California just notched a victory in its battle with the Trump administration over environmental policy. What makes this win especially notable - and especially encouraging - is that an alliance with car manufacturers helped bring it about.
Some background: For more than half a century, California has been permitted to set its own targets for auto emissions and fuel economy - standards that more than a dozen other states, representing more than 30% of the U.S. auto market, now follow. Car makers came to treat the state’s high standards as de facto national benchmarks.
That worked well enough until last year, when the Environmental Protection Agency, under President Donald Trump’s direction, said it would set new and less demanding national standards - in effect, driving a wedge between California’s rules and the targets to be applied elsewhere. In talks with the Trump administration to establish consistent - and looser - national standards, California stood its ground. The White House angrily broke off the discussion; California threatened to adopt “extreme” new rules if the president didn’t relent; and lengthy litigation loomed.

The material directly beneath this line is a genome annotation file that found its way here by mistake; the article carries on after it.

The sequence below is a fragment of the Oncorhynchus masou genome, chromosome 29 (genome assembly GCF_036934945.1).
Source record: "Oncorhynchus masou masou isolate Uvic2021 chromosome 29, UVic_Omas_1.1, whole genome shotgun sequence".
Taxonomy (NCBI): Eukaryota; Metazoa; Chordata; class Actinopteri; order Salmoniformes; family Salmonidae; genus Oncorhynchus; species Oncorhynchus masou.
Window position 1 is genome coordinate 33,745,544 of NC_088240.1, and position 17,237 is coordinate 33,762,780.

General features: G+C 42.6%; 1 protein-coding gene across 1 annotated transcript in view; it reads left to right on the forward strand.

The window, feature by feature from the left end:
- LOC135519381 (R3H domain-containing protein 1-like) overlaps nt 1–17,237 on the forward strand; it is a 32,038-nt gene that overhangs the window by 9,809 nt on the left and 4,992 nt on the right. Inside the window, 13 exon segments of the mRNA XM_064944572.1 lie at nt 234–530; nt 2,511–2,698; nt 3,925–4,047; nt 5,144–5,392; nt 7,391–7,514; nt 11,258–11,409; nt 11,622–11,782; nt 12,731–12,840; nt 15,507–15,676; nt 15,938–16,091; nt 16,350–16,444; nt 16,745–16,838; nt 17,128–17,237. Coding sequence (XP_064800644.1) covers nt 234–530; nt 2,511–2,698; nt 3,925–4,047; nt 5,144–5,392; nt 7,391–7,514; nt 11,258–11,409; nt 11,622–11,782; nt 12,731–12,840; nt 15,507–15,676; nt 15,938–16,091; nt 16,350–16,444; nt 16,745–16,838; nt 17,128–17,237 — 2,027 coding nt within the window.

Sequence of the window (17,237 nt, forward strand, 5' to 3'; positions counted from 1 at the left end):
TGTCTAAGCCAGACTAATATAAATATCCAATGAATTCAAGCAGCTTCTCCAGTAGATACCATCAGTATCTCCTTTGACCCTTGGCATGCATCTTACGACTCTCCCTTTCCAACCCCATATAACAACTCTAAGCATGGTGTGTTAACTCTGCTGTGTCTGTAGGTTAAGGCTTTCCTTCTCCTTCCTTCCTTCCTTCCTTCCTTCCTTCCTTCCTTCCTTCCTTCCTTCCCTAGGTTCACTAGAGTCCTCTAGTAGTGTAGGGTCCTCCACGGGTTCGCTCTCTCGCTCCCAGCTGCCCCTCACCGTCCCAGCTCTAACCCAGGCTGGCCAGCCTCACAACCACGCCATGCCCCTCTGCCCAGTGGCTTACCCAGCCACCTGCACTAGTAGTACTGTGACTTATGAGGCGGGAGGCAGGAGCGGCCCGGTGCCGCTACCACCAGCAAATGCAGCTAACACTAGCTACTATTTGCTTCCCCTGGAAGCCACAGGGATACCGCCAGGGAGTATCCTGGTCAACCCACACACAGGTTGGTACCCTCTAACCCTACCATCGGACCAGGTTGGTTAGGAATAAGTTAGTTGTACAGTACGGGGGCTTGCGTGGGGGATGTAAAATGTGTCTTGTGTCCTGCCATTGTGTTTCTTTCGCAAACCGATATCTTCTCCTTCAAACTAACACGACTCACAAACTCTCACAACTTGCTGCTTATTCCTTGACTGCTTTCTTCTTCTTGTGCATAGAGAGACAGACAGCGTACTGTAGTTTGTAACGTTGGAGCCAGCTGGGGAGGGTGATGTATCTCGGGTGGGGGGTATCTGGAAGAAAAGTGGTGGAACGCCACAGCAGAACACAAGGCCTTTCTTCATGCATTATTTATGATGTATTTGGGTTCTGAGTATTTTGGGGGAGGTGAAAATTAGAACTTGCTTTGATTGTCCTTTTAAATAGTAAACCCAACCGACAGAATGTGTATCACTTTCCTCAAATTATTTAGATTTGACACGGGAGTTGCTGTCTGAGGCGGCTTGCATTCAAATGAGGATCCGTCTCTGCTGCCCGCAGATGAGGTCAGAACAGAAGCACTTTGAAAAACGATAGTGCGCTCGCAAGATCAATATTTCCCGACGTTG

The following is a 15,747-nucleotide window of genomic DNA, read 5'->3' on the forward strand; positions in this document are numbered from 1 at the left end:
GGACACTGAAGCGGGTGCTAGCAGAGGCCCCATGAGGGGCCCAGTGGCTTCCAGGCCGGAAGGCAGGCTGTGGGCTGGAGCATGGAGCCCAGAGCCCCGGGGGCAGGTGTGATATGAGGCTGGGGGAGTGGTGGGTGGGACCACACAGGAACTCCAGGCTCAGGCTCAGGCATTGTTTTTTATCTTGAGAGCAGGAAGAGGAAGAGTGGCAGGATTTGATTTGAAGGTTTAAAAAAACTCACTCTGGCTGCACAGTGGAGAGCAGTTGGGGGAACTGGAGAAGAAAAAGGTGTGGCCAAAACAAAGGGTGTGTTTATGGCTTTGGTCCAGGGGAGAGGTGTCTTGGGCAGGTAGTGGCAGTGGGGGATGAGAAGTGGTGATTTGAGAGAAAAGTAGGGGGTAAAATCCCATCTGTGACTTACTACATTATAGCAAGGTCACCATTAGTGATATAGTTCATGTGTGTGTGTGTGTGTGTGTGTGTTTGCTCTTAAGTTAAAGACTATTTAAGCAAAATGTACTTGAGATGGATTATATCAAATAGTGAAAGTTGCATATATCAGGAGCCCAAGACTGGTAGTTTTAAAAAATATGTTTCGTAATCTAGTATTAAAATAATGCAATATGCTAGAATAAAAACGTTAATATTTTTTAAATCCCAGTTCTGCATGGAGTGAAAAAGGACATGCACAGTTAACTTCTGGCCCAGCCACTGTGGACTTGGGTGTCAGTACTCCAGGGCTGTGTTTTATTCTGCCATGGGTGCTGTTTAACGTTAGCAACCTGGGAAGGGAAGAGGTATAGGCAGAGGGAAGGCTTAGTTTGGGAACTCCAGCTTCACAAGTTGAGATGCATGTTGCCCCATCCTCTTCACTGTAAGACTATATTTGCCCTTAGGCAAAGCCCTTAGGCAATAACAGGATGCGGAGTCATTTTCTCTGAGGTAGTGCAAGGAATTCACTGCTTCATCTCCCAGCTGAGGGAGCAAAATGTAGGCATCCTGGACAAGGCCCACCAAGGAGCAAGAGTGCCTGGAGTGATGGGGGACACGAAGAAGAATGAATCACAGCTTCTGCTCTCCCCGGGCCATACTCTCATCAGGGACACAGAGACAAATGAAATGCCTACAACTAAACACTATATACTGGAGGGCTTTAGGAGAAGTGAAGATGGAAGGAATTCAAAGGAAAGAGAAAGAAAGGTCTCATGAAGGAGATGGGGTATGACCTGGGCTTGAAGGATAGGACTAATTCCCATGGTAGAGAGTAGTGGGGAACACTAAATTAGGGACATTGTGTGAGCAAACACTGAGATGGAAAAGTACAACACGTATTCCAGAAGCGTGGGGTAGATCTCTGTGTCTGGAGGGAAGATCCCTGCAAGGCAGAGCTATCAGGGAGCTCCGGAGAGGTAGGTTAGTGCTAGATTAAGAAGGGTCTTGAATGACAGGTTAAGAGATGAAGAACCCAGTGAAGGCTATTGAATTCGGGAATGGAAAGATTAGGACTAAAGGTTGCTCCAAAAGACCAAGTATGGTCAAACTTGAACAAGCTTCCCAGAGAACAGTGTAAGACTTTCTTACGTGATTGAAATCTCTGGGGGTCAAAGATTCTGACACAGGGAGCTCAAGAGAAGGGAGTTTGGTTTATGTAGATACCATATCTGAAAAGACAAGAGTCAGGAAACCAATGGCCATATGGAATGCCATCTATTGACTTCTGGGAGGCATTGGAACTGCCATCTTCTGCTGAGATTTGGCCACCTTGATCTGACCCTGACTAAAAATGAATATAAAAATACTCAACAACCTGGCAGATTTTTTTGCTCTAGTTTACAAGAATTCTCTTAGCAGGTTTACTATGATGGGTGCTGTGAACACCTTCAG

Auto makers faced the debilitating prospect of dueling regulatory mandates. In June, a group of 17 asked the president to resume negotiations, but he refused: Industry leaders would have to choose sides and fall into line. They did. They chose California, and the state recently announced that it had negotiated its own deal with four major companies: BMW, Ford, Honda and Volkswagen. This new agreement slightly relaxes the state’s standards, but the rules are far stricter than the White House envisaged. Other companies are thinking about joining the pact. And Canada says it will bring its own rules into line.